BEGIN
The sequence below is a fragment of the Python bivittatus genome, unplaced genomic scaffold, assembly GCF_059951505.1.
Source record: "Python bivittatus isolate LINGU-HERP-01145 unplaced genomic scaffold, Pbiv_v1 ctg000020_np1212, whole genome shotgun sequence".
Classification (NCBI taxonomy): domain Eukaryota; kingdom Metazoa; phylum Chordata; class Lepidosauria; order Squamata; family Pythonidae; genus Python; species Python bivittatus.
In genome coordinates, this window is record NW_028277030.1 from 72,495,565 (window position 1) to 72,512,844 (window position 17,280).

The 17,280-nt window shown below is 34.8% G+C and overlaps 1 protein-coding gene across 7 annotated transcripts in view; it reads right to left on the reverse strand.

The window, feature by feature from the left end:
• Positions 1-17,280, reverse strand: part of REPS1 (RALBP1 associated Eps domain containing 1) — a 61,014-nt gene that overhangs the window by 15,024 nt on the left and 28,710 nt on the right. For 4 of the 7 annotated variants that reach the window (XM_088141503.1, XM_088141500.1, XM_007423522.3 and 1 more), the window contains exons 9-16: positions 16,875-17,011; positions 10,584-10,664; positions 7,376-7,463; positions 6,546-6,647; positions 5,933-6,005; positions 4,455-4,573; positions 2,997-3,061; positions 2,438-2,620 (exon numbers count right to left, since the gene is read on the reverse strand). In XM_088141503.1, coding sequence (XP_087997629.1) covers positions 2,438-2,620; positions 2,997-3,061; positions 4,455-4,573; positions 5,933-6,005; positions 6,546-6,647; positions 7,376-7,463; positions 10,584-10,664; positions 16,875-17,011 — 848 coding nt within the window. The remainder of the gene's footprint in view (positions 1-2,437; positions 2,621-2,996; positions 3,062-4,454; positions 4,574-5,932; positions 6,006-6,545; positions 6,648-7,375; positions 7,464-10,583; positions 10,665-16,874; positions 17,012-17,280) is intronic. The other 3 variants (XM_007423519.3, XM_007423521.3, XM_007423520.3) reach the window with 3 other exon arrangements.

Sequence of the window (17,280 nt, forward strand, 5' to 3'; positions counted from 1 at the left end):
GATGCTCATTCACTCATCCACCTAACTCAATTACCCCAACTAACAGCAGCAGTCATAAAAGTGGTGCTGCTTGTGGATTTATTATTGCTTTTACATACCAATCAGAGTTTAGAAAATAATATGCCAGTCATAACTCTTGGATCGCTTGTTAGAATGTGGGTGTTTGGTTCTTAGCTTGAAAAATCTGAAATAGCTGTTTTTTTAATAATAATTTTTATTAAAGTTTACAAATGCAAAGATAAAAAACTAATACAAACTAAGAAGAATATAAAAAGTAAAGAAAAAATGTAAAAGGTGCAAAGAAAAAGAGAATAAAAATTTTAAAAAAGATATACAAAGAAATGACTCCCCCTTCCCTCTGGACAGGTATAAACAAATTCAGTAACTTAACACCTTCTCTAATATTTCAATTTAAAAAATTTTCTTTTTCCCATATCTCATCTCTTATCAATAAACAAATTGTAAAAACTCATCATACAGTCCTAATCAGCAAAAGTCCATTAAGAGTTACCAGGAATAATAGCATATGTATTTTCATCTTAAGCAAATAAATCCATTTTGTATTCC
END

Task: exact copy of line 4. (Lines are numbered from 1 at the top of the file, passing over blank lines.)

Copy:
In genome coordinates, this window is record NW_028277030.1 from 72,495,565 (window position 1) to 72,512,844 (window position 17,280).